The Road To Freedom, Asim's first novel for young readers, was published in 2000.
Other children's books include Whose Toes Are Those, Whose Knees Are These, and Daddy Goes to Work. Girl of Mine and Boy of Mine were published in 2010 by Little Brown.
Fifty Cents and a Dream: Young Booker T. Washington was published December 4, 2012, by Little, Brown Books for Young Readers. The book was on the School Library Journal 2012 Editor's Choice List, was a Kirkus Best Children's Books List Selection, was the Fall 2012 Parent's Choice Silver Award Winner, and was an NAACP Image Award Nominee. It won the Carter G. Woodson Book Award in 2013.
His critical essay "What Is This New Thing?" appears in The Furious Flowering of African-American Poetry (ed. Joanne V. Gabbin, 1999), and an essay appeared in Step Into A World: A Global Anthology of The New Black Literature (ed. Kevin Powell, 2000).
Poetry by Asim was published in African American Writers: A Literary Reader, as well as in the anthologies Role Call: A Generational Anthology of Social & Political Black Literature & Art (eds Tony Medina, Samiya Bashir & Quraysh Ali Lansana, 2002), Beyond The Frontier: African-American Poetry for the 21st Century (ed. E. Ethelbert Miller, 2002), Herb Boyd's The Harlem Reader: A Celebration of New York's Most Famous Neighborhood from the Renaissance Years to the 21st Century (2003), and in From the Black Arts Movement to Furious Flower: A Collection of Contemporary African American Poetry.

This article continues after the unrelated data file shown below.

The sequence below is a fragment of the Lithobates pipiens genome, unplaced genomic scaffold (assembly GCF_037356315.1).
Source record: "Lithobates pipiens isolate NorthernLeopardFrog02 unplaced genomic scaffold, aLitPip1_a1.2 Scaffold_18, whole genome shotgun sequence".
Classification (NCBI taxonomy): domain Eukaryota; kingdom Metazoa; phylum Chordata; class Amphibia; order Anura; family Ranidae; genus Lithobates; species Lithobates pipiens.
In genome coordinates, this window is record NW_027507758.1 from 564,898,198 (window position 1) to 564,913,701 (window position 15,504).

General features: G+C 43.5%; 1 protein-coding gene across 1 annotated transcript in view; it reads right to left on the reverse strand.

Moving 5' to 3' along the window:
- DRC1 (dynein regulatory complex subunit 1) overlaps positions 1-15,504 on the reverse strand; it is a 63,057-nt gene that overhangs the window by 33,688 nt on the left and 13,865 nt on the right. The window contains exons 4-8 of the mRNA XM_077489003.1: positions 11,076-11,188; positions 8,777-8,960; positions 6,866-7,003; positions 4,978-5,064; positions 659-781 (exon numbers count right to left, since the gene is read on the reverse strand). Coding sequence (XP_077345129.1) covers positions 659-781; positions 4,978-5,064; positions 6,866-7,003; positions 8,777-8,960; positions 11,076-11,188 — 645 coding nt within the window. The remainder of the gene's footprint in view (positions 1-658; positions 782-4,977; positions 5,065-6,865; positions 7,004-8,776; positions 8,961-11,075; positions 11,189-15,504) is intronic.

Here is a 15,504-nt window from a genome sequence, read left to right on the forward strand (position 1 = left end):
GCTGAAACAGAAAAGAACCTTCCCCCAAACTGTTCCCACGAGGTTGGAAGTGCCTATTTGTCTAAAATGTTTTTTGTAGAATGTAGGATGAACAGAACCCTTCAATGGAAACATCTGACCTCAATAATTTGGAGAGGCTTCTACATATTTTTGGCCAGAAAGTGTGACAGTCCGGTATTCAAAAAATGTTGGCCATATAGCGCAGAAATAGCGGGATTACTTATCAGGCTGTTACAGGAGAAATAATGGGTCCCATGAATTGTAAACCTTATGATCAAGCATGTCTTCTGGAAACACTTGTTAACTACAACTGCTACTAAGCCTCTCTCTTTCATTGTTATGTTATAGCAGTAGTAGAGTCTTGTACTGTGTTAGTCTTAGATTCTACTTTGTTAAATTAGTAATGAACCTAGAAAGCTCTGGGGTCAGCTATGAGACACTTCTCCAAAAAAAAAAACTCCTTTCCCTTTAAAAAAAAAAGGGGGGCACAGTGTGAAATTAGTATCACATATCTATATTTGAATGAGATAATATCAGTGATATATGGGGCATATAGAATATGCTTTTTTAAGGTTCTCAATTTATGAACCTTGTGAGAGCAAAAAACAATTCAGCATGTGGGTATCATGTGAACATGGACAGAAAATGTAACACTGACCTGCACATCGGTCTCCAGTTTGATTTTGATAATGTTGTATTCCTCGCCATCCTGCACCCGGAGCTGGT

- What Obama Means: ...For Our Culture, Our Politics, Our Future (William Morrow, January 20, 2009)
- The N Word: Who Can Say It, Who Shouldn't, and Why (Houghton Mifflin Harcourt, March 26, 2007)
- Not Guilty: Twelve Black Men Speak Out on the Law, Justice and Life (editor) (HarperCollins, November 2001)
- A Taste of Honey (Broadway Books, 2009)
- Fifty Cents and a Dream: Young Booker T. Washington (Little Brown Books for Young Readers, December 4, 2012)
- Girl of Mine (Little Brown Kids, Spring, 2009)
- Boy of Mine (Little Brown Kids, Spring, 2009)
- Whose Toes Are Those? (Little Brown Kids, March 2006)
- Whose Knees Are These? (LittleBrown Kids, March 2006)
- Daddy Goes to Work (Little Brown, 2006)
- The Road to Freedom (Jamestown Publishers, 2000, ISBN 0809206250)
- Emerson College News
- NAACP Press Release.
- Brittany Gervais / Beacon Staff, "Writing to be a part of the conversation: WLP associate professor tapped for National Book Awards panel", The Berkeley Beacon, April 29, 2013.
- "You don't know what you got 'til it's gone", The Berkeley Beacon, April 11, 2013.
- John Simon Guggenheim Memorial Foundation announcement.
- University of Illinois at Urbana-Champaign Jabari Asim.
- "NBCC at AWP Jabari Asim on the Black Critical Tradition", Critical Mass blog.
- Jabari Asim, Columnist, Truthdig; accessed 2.25.13.
- 2011 Book Selections, Go On Girl! Book Club.
- Nominees for Literature, NAACP Image Awards.
- Fifty Cents and a Dream catalog page, LittleBrownLibrary.com.
- "Carter G. Woodson Book Award and Honor Winners". National Council for the Social Studies. Retrieved January 3, 2019.